A federal government-commissioned review of health and medical research has called for additional spending of up to A$3 billion (US$3 billion) a year to be spent on health and medical research in Australia over the next 10 years.
The government established the review panel following widespread protests by medical researchers across the country earlier this year, when it was feared the National Health and Medical Research Council, or NH&MRC was facing an A$400 million cut in its budget.
A report of the review, in the form of a consultation paper to allow for further comments and submissions, lists 21 recommendations on how to strengthen the health and medical research sector and improve the integration of research with the nation’s healthcare system.
The report says its key recommendation of up to A$3 billion a year boost in research funding would be possible by redirecting at least 3% of the government’s public sector health budget to research that “improves the prevention, diagnosis and treatment of disease, and brings efficiencies to the delivery of healthcare”.
The report says the NH&MRC should be reorganised to take a leadership role in the health and medical research sector, improving support and flexibility to make health and medical research a more attractive career path, and providing incentives to drive investment from high-end philanthropists.
The panel suggests between 10 and 20 "integrated health research centres" be established that would bring together hospital networks, universities and medical research institutes to fast-track discoveries that would bring the greatest benefits to patients.
Although Australia’s health system compares well with other countries' in terms of life expectancy, the cost is escalating at an unsustainable rate, the review committee says, noting that there is a significant opportunity to reduce inefficiency and improve performance.
Australia’s national expenditure on health is estimated to be more than A$130 billion in 2011-12, the report says. Of this, total government expenditure is more than A$90 billion, or 7% of GDP. But spending will grow to more than A$450 billion, or 13% of GDP, by 2049-50, according to federal Treasury projections.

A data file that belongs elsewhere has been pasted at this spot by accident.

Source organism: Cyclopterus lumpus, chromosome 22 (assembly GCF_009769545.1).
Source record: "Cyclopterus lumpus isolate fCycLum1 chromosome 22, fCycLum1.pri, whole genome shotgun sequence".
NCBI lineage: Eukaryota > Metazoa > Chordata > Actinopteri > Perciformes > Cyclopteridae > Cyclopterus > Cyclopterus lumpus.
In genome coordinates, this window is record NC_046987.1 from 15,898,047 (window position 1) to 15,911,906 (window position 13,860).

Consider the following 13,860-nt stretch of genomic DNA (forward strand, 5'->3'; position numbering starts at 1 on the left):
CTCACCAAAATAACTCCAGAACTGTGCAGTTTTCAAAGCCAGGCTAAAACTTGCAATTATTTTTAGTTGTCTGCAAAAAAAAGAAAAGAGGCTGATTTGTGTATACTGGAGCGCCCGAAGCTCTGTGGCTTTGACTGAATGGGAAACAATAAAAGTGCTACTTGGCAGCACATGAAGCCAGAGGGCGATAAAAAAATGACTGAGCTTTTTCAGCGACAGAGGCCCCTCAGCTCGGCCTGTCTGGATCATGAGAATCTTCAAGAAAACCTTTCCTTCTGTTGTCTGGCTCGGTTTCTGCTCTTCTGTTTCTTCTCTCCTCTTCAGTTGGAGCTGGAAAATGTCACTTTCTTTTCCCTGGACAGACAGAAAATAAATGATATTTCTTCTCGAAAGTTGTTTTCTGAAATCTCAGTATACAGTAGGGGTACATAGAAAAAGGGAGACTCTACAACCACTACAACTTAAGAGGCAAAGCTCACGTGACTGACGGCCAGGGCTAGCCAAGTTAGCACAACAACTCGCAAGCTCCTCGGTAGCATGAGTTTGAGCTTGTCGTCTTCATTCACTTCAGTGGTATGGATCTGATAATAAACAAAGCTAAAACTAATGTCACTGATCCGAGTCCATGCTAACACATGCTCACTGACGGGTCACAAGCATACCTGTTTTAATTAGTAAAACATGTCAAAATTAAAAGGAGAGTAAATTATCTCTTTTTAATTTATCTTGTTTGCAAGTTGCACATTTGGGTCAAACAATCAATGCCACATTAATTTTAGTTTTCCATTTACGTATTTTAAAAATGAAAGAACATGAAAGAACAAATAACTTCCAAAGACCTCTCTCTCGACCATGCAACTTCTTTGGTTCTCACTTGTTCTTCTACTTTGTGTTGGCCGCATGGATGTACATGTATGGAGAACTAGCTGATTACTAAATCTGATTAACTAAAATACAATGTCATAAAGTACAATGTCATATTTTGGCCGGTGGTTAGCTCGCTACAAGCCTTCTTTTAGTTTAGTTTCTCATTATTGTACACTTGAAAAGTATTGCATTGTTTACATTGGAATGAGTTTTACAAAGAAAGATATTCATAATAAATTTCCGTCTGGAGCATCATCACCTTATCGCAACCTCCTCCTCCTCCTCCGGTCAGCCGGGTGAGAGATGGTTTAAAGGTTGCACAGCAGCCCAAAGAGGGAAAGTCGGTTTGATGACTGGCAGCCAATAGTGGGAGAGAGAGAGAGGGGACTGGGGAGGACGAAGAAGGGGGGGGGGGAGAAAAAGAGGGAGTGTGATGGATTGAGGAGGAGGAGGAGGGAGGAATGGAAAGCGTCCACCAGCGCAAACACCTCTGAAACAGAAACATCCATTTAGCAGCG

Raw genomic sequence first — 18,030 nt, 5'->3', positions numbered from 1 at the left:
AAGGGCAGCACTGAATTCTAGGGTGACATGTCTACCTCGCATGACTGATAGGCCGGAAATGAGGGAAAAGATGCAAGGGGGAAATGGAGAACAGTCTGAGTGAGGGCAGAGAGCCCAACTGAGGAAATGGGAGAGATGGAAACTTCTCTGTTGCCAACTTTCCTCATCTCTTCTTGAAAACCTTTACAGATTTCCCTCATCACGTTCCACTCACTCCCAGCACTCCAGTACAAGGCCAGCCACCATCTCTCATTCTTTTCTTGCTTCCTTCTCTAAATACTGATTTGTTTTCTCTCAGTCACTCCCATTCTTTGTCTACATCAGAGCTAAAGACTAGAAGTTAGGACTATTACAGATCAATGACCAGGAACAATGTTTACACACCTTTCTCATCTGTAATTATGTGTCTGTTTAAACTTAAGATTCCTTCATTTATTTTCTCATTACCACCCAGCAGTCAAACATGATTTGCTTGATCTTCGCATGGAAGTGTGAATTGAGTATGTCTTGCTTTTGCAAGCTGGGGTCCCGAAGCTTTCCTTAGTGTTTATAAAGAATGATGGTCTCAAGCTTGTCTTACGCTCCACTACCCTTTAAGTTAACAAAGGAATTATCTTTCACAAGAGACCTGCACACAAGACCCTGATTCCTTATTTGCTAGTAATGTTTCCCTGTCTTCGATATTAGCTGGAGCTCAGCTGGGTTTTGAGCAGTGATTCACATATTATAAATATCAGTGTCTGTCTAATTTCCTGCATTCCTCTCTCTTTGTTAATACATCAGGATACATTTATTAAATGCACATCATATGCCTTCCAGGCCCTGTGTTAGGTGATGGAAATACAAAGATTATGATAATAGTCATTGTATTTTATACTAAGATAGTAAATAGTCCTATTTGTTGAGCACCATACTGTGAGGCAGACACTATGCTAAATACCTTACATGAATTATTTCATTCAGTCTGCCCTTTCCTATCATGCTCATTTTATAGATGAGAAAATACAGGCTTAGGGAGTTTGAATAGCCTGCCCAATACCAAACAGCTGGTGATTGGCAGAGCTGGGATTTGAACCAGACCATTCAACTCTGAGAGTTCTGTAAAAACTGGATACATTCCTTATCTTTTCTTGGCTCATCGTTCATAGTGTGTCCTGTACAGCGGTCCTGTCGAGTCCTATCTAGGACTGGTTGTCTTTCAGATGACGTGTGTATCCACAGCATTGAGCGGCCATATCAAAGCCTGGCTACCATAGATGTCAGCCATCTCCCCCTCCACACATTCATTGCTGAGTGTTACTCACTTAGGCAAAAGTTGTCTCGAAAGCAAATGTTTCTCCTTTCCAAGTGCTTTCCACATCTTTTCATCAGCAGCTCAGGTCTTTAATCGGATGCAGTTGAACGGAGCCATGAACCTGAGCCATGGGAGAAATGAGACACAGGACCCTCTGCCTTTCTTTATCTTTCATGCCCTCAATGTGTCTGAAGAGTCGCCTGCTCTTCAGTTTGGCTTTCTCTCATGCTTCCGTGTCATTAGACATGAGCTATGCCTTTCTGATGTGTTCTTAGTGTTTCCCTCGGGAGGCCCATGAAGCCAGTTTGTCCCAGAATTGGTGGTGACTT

Simply increasing healthcare expenditure does not necessarily lead to improved health outcomes, the panel says.
For developed countries, there is little correlation between total health system spending and health outcomes such as life expectancy. A more strategic investment approach is required to improve outcomes and control costs.
Professor Doug Hilton, director of the medical research Walter and Eliza Hall Institute, who initiated the campaign for more research funding, said the review panel had produced an astute vision for how health and medical research should be conducted in Australia.
“They have been realistic and fiscally prudent in their recommendations, ensuring they can be adopted without significant additional expenditure,” Hilton said.
“In the future, the proposed changes would bring about substantial economic benefits from the lowered healthcare costs and improved productivity that comes from health and medical research. I urge the government and opposition to commit to fully adopting the review’s recommendations.”
The report is based on submissions from more than 300 individuals and organisations. It also recommends:
- Creating up to 1,000 competitive practitioner fellowships for leading clinicians that would allow them to spend 50% of their time on research and lead to improvements in patient care.
- Supporting research into diseases that most affect Australians as well as into indigenous health, rural and remote health, and the developing field of personalised medicine.
- Providing higher stipends to students in receipt of Australian Postgraduate Awards, as well as for those awarded early investigator grants.
- Re-engineering the granting process administered by the NH&MRC so applications are streamlined and the proportion of five-year grants increased.
- Attracting new investment in research by better commercialising Australian research discoveries, and promoting philanthropic investment in health and medical research.
Following further submissions, the panel's final report is expected to be presented to the government before the end of the year.
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